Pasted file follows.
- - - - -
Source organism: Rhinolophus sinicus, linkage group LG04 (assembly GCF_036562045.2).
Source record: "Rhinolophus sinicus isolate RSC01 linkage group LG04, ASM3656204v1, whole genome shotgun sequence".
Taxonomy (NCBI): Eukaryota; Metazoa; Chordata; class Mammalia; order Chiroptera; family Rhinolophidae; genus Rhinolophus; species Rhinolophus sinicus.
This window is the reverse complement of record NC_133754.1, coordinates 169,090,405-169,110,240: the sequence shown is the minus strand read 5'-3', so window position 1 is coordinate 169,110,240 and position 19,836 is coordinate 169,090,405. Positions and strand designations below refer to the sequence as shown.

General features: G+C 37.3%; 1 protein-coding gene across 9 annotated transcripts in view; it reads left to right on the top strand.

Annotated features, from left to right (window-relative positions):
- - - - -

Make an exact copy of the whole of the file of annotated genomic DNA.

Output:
Source organism: Rhinolophus sinicus, linkage group LG04 (assembly GCF_036562045.2).
Source record: "Rhinolophus sinicus isolate RSC01 linkage group LG04, ASM3656204v1, whole genome shotgun sequence".
Taxonomy (NCBI): Eukaryota; Metazoa; Chordata; class Mammalia; order Chiroptera; family Rhinolophidae; genus Rhinolophus; species Rhinolophus sinicus.
This window is the reverse complement of record NC_133754.1, coordinates 169,090,405-169,110,240: the sequence shown is the minus strand read 5'-3', so window position 1 is coordinate 169,110,240 and position 19,836 is coordinate 169,090,405. Positions and strand designations below refer to the sequence as shown.

General features: G+C 37.3%; 1 protein-coding gene across 9 annotated transcripts in view; it reads left to right on the top strand.

Annotated features, from left to right (window-relative positions):